A Closed-Loop, Forced-Convection Drying Process For Water Recovery And Microbial Stabilization Of Astronaut Cabin Waste

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During long-term space missions, astronauts generate wet trash, including food residues, moist hygiene wipes and wet paper towels. This waste produces two problems: first, the loss of water; second, the generation of odors and potential health hazards by microbial growth. These problems are solved by a closed-loop, forced-convection, heat-pump drying system which stops microbial activity by both pasteurization and desiccation, and recovers moisture in a gravity-independent porous media condensing heat exchanger (PMCHX). Detailed transport models were developed for the two major processes involved: drying of the fixed bed of trash and condensation of water vapor in the PMCHX. The conservation equations for mass, energy, and fluid flow were applied to these systems to give a set of differential equations that was solved numerically by the finite element method using the commercial software COMSOL. Simulation values were compared with experimental data to validate the model for various operating conditions at sea-level pressure and unit gravity. The model predicts the system performance, energy use per unit of recovered water, and effectiveness of enthalpy recovery options. This can be used to optimize the performance of the drying system for various space habitat conditions. The energy invested in removing a unit mass of water from the trash increases as the evaporation rate falls toward the end of drying. Knowledge of the lowest water activity at which microorganisms will grow on the waste can be used to specify a minimum drying endpoint. This should ensure the production of microbiologically stable trash for storage without extra energy consumption due to further drying below this moisture content. A real- time PCR-based biomass assay for measuring fungal growth rates on solid media was developed for this purpose. The procedure was used to monitor the biomass of Penicillium chrysogenum, a species commonly involved in food spoilage, during growth on a model food at different water activities (a w = 0.973, 0.936, and 0.843). The specific growth rate of P. chrysogenum was also measured. The results show that growth decreases as water activity is lowered and at a w = 0.843, the P. chrysogenum spores remained dormant. The specificity of the rt-PCR assay was demonstrated by measuring the biomass of P. chrysogenum while growing together with Aspergillus niger on solid media.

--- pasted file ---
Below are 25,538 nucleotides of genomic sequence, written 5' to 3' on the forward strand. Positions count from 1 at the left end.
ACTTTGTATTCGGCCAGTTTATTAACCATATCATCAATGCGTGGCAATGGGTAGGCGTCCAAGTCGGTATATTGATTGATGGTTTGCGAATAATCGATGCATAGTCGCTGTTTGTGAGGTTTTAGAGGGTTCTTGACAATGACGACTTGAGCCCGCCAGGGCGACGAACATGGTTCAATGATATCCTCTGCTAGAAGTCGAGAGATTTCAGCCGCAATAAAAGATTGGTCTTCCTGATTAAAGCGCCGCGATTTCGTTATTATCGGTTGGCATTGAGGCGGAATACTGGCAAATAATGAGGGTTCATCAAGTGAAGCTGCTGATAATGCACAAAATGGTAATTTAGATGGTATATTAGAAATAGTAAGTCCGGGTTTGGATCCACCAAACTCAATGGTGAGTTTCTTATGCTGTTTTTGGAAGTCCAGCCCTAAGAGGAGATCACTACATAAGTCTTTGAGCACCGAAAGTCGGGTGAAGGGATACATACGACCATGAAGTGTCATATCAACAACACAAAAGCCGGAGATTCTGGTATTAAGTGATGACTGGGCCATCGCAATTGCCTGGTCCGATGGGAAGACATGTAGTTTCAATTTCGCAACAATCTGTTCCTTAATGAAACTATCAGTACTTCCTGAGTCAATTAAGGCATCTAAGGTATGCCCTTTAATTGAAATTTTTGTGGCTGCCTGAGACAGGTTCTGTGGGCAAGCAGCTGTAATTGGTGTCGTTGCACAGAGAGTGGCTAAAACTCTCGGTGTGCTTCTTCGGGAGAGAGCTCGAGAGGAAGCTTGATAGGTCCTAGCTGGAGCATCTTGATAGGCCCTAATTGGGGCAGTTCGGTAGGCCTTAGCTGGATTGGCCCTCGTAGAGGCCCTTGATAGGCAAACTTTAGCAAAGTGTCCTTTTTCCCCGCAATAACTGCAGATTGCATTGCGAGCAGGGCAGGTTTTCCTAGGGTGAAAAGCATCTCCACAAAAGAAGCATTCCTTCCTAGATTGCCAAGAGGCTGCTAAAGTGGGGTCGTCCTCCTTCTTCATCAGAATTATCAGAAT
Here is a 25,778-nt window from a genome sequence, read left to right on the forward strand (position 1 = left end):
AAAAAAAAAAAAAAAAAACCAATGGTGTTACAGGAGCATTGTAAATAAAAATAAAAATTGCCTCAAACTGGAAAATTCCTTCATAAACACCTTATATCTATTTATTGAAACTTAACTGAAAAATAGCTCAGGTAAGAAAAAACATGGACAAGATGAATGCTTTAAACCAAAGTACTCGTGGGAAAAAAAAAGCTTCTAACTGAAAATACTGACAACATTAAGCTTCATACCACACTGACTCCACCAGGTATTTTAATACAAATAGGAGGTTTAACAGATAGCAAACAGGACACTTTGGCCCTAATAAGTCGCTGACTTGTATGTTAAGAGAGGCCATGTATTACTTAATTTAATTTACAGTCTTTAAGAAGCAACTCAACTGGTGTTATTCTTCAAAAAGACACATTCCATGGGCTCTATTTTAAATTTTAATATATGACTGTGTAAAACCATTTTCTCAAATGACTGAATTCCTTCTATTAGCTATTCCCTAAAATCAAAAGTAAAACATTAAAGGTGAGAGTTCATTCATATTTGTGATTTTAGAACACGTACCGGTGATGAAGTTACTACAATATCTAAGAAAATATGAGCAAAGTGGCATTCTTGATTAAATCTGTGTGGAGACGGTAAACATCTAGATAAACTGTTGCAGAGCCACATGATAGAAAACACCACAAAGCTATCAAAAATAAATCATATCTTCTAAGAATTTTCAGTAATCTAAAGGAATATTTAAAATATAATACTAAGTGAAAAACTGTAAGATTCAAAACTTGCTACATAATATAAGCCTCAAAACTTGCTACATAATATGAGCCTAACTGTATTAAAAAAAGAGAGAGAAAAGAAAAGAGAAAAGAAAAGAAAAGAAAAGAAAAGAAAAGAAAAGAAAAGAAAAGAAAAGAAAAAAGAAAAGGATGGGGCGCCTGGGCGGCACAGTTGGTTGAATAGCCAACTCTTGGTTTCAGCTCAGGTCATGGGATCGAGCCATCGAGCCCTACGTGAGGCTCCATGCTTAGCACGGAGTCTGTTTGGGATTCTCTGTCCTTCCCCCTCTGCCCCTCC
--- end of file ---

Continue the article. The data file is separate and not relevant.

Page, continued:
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Drying; condensation; Modeling; water recovery; Real-time PCR


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Union Local


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Hunter, Jean B

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Datta, Ashim K
Walker, Larry P

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Agricultural and Biological Engineering

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Ph. D., Agricultural and Biological Engineering

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Doctor of Philosophy

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Government Document




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dissertation or thesis

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